All Bank locations will be closed on New Year's Day, and reopen the following day Wednesday January 2nd.
Happy New Year from Executive National Bank!
Fraudsters are using a new method called "Port-Out Scams" to gain access to your cellphone account through your wireless provider. Once successful, they will potentially have access to most, if not all, of your online accounts. Your physical device will not be stolen, however, your phone number will be hijacked, allowing them to intercept one-time verification codes.
How can this be? Port-Out scams can take place virtually anywhere: a wireless store, online, or even via a phone call.
Prior to the scam, the impostor will gather relevant information about the target. The fraudsters will then contact the individual's cellphone provider, impersonating the owner of the account and then requesting that the phone number be transferred to a new phone with a different service provider. To make the story even more concrete, they will probably inform the telephone company that the phone was lost, stolen, or damaged and then ask to have the number ported. Now that the phone number has been ported, they will start using the information to gain unauthorized access to various online accounts by receiving codes, texts, and/or phone calls sent via online providers.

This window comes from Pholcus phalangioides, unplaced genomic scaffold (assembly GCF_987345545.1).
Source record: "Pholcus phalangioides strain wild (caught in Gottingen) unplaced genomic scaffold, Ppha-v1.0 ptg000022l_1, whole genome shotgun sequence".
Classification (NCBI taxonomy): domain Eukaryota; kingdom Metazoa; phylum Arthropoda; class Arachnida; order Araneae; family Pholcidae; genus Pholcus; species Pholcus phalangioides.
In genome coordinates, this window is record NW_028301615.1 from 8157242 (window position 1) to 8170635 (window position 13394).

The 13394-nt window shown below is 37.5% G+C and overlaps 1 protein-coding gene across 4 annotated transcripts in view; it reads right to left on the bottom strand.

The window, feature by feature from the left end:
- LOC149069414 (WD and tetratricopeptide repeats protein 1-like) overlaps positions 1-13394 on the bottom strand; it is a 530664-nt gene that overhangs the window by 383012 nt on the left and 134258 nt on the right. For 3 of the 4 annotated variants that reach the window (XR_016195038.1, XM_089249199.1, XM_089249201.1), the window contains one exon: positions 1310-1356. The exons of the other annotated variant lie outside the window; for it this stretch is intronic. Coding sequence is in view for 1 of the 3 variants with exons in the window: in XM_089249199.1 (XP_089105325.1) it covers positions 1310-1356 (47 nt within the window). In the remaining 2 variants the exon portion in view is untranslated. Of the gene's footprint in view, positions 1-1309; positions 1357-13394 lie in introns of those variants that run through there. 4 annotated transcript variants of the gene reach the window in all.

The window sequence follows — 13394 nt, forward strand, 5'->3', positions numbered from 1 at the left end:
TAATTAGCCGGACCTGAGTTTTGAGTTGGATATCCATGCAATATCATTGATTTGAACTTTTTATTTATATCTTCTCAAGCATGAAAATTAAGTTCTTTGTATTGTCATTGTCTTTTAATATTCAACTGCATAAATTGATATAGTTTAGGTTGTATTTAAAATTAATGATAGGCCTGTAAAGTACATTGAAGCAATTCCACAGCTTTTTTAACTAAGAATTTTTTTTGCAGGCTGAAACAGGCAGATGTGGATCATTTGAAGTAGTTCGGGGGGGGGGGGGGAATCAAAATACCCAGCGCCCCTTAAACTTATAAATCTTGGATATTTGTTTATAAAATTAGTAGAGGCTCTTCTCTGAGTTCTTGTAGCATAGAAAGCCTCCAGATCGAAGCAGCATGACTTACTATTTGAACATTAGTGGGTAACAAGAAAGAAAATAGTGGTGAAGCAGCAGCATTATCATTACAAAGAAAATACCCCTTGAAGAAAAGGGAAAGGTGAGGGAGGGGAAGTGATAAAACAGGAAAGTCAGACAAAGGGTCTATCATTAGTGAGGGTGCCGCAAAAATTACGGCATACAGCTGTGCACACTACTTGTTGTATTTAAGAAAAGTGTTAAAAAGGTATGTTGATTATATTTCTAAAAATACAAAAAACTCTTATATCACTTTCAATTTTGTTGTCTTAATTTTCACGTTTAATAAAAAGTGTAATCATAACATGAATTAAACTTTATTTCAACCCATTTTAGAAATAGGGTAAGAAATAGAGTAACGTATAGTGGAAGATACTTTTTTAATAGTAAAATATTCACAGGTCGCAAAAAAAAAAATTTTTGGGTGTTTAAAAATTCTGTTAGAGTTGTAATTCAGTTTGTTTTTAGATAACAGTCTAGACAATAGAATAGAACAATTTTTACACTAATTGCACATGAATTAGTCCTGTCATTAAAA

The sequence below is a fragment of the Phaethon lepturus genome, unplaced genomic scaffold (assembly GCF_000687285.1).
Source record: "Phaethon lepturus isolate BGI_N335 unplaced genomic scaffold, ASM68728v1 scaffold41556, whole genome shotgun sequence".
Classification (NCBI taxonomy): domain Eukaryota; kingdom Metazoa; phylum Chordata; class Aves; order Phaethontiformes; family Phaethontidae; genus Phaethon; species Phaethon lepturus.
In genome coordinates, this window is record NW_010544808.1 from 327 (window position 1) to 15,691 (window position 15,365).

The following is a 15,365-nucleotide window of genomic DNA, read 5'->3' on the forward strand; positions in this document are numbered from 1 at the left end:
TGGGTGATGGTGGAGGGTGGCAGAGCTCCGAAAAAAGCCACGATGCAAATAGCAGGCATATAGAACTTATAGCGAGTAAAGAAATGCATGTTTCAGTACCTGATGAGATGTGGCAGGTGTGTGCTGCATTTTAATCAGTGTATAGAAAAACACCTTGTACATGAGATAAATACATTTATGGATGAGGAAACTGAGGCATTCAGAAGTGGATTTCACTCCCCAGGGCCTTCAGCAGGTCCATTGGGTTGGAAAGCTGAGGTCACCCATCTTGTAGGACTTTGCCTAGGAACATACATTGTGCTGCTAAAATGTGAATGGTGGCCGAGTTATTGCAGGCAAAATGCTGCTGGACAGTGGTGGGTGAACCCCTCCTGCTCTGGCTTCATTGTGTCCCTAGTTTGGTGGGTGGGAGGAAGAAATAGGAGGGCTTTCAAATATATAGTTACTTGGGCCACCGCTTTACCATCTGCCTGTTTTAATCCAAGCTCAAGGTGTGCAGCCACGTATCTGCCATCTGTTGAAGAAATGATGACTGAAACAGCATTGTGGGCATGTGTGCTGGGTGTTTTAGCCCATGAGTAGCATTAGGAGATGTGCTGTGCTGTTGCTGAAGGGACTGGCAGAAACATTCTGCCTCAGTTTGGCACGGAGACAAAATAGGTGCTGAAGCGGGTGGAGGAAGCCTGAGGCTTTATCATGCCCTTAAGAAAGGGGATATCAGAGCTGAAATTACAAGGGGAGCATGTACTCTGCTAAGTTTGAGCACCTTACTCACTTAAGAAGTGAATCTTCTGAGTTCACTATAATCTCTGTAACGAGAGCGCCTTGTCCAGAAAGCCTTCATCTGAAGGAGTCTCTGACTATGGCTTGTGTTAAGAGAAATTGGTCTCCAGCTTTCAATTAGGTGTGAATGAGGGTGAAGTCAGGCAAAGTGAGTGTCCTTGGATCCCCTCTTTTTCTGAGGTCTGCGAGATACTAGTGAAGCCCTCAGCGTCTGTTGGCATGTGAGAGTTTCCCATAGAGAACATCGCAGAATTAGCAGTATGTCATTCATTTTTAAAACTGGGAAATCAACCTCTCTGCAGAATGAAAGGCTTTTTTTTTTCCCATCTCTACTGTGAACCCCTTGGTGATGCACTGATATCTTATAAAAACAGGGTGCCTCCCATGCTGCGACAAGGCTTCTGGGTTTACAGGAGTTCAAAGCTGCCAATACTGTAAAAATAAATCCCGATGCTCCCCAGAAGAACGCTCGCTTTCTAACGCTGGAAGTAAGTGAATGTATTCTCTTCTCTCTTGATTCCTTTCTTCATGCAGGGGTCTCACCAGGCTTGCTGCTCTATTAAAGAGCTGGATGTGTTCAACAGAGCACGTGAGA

Luckily, protecting yourself can be easy! Call your wireless carrier and ask for PIN authentication to add additional security to your accounts. Sprint in particular, requires customers to create a PIN when they open a new account. Here is what to do with other major carriers:
Watch out for unexpected "Emergency Calls Only" statuses on your phone. If you notice this status, call your mobile service provider immediately. When this happens, it probably means your phone number has been transferred to another phone.
Be vigilant about communications you receive; keep an eye out for phishing attempts, alerts messages from financial institutions, and text messages in response to two-factor authentication requests. Never provide these codes to an individual who calls or texts for the information. The codes should only be provided to the application you are accessing or to a trusted company/individual that you have called using a phone number found on a statement or company website.
Your privacy is very important to us. We would like to advise you that Internet email is not secure. Please do not submit any information that you consider confidential. We recommend you do not include your social security or account number or other specific identifying information.
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